On my recent – rather hurried – drive across the country, I allotted myself one day to stop, rest, and check things out. I decided to do it in Indianapolis, IN.
Why Indianapolis, you ask?
Because I had no idea what was there, but I suspected there might be something interesting going on. My friends Carrie and David had moved there a few years ago and seemed pretty darn happy. The couple met while living in LA – in Silver Lake, to be exact, a handful of years before Silver Lake was THE place for young alternative folks to live. Beautiful, witty, and intelligent individuals both, Carrie and David bewildered their SoCal pals (and me) when they moved to the Midwest, and they haven’t wasted a whole lot of energy on trying to explain their decision. It seemed like something that would be best understood by a visit. Hence, my stop.
When I showed up, David asked, “so what do you want to see in Indianapolis?”
“Show me something cool,” I said, “You can always find something cool if you go looking for it, right?”
We started by exploring Broad Ripple, an Indianapolis neighborhood that’s a designated cultural district. The White River, the city’s main waterway, runs right along it, and a canal originally intended to facilitate trade and the movement of lumber bisects it. A rails-to-trails pathway called the Monon Trail cuts right through the neighborhood, and because we were there on a sunny Saturday, there was a steady stream of walkers, runners, and bikers taking advantage of it. Broad Ripple is definitely hip; there were record stores selling real vinyl, busy bars specializing in craft beers, a bunch of foodie hangouts, and a gourmet paleta (ice cram bar) place. According to Broad Ripple’s website (yep, they have one), they are “home to some of Indianapolis’ best-educated and most open-minded citizens.” There you have it.
We drove down Meridian Street, which, in one sector, is home to the city’s beautifully kept, stately old mansions, and in another, home to century-old structures in a state of abandonment. Downtown Indianapolis was abuzz with basketball energy, hosting NCAA Final Four weekend and its hoards of college-sweatshirt-clad fans. The Mass Ave neighborhood on the edge of downtown showed more evidence of well-off young creatives, with its old warehouses converted to lofts and upscale eateries (This neighborhood has a website too, where they claim to be a “home for unique entrepreneurial endeavors.”)
All of that is “cool”, I suppose. But what really fascinated me were the fringe neighborhoods.
As we left Mass Ave and headed back north, we passed blocks and blocks of big older houses – some in good condition, some boarded up. “Crack houses,” David said. “When I was a kid growing up in Southern Indiana, you wouldn’t think of coming here. But it’s turning around. Yeah, a lot of these places are a mess, but some of them – look at the architecture, the details! They’re 3500 square feet, they have a ton of character, they’re close to Mass Ave – and you can get them for $130,000. That’s what I love about this place,” he said, “you can actually afford to live here without spending all of your time chasing after money. You can devote time to something else in life.”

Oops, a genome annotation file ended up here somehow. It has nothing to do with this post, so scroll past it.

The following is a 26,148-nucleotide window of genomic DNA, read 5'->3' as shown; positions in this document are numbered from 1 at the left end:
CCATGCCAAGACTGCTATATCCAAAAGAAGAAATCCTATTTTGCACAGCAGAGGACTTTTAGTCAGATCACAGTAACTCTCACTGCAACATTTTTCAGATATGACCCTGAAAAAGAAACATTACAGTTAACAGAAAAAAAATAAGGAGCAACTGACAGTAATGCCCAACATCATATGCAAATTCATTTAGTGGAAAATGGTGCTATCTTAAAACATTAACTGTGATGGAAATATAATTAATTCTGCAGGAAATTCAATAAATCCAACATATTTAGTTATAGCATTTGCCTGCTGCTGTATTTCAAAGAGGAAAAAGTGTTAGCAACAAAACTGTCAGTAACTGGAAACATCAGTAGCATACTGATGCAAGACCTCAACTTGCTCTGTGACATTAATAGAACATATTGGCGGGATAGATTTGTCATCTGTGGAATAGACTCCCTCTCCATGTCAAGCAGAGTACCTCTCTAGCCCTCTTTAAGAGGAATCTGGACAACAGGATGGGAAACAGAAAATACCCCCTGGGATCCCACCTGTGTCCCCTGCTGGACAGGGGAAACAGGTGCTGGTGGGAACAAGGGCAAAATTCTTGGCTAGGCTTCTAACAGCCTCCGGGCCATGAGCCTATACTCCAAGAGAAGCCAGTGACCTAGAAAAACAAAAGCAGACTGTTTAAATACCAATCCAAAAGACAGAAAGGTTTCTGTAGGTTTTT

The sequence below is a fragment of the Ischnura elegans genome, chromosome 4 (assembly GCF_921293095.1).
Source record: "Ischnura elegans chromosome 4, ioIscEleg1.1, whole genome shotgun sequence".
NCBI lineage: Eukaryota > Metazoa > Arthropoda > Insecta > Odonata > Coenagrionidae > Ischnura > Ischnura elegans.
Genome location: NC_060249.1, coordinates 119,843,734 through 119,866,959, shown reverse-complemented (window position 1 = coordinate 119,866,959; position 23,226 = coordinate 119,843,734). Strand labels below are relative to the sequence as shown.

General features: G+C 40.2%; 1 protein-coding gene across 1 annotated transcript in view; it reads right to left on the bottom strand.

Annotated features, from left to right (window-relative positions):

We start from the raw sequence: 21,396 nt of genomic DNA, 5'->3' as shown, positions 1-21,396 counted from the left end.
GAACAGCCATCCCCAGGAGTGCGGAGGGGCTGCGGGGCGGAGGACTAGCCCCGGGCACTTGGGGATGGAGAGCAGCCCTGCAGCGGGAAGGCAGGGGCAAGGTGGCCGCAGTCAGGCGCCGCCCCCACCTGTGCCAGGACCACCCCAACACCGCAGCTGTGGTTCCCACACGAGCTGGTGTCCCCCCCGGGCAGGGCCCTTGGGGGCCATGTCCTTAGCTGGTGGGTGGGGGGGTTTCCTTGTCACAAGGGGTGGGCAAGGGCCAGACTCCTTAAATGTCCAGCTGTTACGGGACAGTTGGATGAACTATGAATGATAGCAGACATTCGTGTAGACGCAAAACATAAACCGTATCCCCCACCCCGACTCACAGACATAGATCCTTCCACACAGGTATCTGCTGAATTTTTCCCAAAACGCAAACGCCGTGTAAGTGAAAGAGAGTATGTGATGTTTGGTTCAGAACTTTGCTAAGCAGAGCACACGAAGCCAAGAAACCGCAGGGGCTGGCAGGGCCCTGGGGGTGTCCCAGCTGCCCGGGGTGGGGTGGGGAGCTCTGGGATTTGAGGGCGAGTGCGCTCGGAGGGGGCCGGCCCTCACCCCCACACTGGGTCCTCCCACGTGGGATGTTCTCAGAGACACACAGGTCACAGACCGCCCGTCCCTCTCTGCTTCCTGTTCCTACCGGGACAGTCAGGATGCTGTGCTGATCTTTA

I’m not sure I’ve ever made that connection so clearly before. If you live in the established bastions of hipness – San Francisco, Seattle, Brooklyn, Silver Lake – you pay the price to do so. Meaning, you need to work in a fairly traditional, economically conservative industry like medicine, finance, or law just to pay the bills. There’s not much room for creativity there, and even less room for risk. If you really want to focus on art, music, coding the next world-altering app, or just living in a way that allows more room for being and thinking, you can’t do it in one of these sought-after cities. If you’re really committed to living a non-traditional lifestyle in an urban area, you’ve got to find a cheap city – one that’s flying under the radar, or maybe just emerging from rough times. Like Indianapolis. “Or like Detroit,” I said to David. “No way,” he said, “it’s too late there.” Wow, too late to get in on Detroit. “Newark,” I said, “maybe that’s the place; I mean, it’s in a great location, they’re building lots of arts facilities, and I keep hearing about Jon Bon Jovi investing in it.” A week later, when I got to my parents’ house in northern New Jersey, my mother randomly mentioned to me that the City of Newark was selling houses for under $10,000 to folks who would commit to refurbishing them and living in them full-time for three years. Of course – that’s how this evolution happens.
Yes, you can find coolness anywhere you go looking for it. I already knew this. But what I realized while discovering Indianapolis with David is that you can create coolness too – and it’s a heck of a lot easier to have the financial and ideological freedom (not to mention the time and space) to create coolness where the living is cheap.
The real incubation zones aren’t on your radar – that’s the whole point.
“So now you get why we live here, don’t you?” David asked. Yes, I certainly do. And it’s changed my perspective about where to poke around next.
That’s why I explore.